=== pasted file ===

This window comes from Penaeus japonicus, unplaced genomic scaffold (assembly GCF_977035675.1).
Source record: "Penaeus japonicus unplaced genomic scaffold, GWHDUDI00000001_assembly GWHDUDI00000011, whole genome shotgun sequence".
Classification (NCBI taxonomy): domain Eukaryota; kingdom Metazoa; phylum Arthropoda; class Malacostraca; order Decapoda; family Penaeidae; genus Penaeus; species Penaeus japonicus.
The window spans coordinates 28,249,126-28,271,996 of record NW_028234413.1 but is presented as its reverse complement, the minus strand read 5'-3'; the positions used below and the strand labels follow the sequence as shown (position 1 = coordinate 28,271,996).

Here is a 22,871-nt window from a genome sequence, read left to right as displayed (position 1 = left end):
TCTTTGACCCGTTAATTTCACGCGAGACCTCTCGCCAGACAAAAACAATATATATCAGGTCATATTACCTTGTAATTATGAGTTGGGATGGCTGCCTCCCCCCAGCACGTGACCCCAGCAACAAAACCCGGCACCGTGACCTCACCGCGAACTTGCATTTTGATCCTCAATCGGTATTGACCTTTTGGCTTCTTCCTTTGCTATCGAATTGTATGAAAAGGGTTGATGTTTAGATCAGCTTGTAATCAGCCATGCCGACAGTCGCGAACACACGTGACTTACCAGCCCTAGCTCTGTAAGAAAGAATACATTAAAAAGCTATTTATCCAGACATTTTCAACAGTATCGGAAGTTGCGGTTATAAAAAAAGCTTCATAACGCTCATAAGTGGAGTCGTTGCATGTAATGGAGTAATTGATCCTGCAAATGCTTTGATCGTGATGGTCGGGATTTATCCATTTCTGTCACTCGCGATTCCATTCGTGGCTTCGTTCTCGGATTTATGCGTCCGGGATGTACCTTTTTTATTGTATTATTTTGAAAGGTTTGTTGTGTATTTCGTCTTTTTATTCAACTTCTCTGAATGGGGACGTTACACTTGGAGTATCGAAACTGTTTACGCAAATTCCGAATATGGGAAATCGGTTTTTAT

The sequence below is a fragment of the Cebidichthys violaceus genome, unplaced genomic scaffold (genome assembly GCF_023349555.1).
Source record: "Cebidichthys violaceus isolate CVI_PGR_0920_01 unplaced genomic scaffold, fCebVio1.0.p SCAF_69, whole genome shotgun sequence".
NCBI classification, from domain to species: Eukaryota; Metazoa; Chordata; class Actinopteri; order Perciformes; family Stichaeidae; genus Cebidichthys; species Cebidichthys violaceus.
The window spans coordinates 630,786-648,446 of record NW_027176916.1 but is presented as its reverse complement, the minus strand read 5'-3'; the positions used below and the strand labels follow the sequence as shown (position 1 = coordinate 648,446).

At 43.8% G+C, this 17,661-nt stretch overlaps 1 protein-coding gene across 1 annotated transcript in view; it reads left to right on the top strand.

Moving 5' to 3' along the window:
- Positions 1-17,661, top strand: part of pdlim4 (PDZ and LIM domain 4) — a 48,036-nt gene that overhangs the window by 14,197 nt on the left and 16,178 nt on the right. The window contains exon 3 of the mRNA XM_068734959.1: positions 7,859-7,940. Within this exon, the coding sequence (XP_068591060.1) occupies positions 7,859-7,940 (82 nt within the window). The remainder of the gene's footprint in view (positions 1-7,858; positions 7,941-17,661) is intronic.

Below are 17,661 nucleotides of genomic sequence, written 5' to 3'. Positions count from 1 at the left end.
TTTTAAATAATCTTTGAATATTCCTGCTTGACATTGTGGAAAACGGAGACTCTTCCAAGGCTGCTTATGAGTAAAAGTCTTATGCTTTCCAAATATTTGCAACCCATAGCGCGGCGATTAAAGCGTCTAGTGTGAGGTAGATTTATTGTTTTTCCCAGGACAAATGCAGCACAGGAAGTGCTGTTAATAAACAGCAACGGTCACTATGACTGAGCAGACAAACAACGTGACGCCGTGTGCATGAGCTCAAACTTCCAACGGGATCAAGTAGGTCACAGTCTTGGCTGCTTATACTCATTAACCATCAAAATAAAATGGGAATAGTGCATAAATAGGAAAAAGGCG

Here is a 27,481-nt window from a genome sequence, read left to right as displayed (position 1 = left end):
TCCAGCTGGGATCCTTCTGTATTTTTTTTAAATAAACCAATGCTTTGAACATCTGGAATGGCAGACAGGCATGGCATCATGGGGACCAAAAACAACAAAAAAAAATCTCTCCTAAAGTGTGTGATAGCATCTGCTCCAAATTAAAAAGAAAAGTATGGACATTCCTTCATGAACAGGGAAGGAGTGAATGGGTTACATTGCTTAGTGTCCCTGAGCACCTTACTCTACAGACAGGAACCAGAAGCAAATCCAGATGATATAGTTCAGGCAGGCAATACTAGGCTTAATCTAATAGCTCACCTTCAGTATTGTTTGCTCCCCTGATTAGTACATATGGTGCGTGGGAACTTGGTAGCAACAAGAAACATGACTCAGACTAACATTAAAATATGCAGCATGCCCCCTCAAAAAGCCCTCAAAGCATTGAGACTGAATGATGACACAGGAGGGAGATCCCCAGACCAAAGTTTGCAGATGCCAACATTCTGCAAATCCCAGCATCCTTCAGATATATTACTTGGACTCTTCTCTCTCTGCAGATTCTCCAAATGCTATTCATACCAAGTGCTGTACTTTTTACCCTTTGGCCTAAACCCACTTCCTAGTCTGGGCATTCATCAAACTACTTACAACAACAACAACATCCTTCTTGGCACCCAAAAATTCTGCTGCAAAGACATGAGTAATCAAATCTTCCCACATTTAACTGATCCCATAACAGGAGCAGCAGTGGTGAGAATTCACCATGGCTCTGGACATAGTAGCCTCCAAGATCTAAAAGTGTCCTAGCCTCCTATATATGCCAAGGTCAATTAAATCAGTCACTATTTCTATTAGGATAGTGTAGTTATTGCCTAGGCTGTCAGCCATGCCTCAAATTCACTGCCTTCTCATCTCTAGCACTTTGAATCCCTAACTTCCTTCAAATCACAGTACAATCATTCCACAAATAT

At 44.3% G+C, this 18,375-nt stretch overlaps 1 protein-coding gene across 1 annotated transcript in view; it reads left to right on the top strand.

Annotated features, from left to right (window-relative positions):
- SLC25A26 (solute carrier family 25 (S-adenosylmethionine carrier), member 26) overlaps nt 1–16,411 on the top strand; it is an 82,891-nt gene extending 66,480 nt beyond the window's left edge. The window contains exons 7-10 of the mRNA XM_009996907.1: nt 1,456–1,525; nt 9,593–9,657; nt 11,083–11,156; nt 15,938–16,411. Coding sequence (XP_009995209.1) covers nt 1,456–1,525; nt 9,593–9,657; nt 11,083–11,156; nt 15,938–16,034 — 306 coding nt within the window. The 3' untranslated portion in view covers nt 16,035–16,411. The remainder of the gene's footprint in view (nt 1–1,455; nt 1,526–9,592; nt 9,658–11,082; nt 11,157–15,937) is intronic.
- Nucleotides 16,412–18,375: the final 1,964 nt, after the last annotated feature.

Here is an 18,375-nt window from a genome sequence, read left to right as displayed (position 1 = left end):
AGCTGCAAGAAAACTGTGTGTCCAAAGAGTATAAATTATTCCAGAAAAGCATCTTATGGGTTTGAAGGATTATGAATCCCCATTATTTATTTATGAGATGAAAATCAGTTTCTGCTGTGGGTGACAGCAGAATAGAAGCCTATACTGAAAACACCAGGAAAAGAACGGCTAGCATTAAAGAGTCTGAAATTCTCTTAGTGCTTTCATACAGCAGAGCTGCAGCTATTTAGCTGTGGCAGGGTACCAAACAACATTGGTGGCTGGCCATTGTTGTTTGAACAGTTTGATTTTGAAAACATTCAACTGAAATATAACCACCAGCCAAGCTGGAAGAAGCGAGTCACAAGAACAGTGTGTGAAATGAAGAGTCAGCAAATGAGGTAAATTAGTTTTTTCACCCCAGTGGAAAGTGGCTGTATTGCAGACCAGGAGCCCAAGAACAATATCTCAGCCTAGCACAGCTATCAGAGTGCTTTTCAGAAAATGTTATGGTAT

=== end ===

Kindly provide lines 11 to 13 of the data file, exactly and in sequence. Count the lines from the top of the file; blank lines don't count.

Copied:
At 43.8% G+C, this 17,661-nt stretch overlaps 1 protein-coding gene across 1 annotated transcript in view; it reads left to right on the top strand.

Moving 5' to 3' along the window:
- Positions 1-17,661, top strand: part of pdlim4 (PDZ and LIM domain 4) — a 48,036-nt gene that overhangs the window by 14,197 nt on the left and 16,178 nt on the right. The window contains exon 3 of the mRNA XM_068734959.1: positions 7,859-7,940. Within this exon, the coding sequence (XP_068591060.1) occupies positions 7,859-7,940 (82 nt within the window). The remainder of the gene's footprint in view (positions 1-7,858; positions 7,941-17,661) is intronic.